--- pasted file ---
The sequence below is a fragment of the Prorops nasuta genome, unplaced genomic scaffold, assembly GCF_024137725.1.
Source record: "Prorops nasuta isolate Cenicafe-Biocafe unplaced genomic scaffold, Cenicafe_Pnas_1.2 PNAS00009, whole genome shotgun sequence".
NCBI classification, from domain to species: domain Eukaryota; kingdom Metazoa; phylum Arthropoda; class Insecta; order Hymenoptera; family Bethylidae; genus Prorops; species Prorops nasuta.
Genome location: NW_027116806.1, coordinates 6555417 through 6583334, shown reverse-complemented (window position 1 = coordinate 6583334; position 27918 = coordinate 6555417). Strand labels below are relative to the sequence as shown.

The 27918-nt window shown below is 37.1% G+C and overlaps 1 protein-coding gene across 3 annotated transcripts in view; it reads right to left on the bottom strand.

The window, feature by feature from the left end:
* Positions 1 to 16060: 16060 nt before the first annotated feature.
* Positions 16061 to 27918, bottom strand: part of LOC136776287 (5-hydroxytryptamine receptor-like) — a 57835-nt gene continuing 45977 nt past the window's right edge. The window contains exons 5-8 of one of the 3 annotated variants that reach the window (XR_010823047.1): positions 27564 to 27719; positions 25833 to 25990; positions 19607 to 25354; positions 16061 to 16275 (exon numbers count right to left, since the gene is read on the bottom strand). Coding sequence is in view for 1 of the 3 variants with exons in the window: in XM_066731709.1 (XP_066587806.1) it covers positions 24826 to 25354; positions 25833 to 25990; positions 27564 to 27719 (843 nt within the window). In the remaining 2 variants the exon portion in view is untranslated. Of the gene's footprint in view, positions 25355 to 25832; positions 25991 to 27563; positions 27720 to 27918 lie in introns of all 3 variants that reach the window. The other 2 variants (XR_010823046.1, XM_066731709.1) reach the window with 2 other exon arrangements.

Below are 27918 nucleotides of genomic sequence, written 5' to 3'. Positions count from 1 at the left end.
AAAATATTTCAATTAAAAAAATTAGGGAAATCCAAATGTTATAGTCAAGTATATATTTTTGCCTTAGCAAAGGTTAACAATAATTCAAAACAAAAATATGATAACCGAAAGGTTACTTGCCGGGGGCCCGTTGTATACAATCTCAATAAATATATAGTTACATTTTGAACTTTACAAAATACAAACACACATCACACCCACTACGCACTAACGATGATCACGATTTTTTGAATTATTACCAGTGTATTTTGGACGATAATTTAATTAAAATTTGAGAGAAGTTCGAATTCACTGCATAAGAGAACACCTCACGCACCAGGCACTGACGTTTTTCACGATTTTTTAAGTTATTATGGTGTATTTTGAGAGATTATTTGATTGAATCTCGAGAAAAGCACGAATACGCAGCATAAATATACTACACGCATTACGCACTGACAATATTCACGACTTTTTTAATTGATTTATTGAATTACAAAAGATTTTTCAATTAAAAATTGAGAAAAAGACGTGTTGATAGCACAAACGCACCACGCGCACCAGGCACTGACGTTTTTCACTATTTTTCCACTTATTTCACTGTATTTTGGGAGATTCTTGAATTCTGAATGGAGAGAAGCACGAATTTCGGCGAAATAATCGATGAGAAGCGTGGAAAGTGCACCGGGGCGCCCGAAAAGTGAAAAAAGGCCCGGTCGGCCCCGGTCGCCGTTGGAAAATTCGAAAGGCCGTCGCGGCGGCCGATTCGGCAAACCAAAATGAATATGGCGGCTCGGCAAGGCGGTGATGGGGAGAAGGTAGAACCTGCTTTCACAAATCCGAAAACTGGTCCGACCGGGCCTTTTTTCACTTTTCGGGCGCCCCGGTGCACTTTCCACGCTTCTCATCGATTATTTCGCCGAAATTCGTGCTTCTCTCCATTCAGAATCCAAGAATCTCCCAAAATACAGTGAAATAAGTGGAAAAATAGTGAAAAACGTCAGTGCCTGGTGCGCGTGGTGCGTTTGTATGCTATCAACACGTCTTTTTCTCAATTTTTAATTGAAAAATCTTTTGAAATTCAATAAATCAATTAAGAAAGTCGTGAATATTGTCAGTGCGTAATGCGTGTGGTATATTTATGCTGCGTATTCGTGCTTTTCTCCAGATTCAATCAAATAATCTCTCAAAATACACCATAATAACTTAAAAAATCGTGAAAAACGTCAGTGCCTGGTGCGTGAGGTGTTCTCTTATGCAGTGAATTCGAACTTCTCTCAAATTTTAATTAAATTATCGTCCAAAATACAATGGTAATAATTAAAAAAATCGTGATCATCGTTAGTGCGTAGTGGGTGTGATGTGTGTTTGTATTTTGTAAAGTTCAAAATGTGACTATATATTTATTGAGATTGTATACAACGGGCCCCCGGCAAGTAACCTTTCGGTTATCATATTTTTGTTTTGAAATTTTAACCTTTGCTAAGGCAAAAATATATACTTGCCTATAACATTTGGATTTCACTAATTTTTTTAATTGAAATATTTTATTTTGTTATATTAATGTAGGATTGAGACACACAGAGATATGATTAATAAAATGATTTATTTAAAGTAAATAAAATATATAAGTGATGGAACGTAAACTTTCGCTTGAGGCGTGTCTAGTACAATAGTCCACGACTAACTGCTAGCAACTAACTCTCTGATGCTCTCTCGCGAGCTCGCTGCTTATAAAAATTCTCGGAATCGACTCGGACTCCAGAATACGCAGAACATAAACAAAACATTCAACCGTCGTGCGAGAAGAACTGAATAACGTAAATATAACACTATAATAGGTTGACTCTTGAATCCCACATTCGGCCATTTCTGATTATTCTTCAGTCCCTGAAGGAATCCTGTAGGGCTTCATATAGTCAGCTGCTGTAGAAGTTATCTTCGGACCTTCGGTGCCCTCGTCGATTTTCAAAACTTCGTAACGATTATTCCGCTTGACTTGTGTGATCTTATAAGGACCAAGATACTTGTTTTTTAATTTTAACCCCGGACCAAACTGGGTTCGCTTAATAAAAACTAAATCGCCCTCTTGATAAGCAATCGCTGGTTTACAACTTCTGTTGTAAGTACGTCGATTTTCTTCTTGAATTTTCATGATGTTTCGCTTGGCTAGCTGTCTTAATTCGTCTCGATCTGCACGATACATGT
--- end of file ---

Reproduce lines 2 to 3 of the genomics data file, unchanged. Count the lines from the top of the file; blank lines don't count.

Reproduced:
Source record: "Prorops nasuta isolate Cenicafe-Biocafe unplaced genomic scaffold, Cenicafe_Pnas_1.2 PNAS00009, whole genome shotgun sequence".
NCBI classification, from domain to species: domain Eukaryota; kingdom Metazoa; phylum Arthropoda; class Insecta; order Hymenoptera; family Bethylidae; genus Prorops; species Prorops nasuta.